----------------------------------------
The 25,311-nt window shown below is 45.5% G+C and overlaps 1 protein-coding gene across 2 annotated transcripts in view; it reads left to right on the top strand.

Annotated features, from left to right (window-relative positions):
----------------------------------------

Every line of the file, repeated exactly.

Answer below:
The 25,311-nt window shown below is 45.5% G+C and overlaps 1 protein-coding gene across 2 annotated transcripts in view; it reads left to right on the top strand.

Annotated features, from left to right (window-relative positions):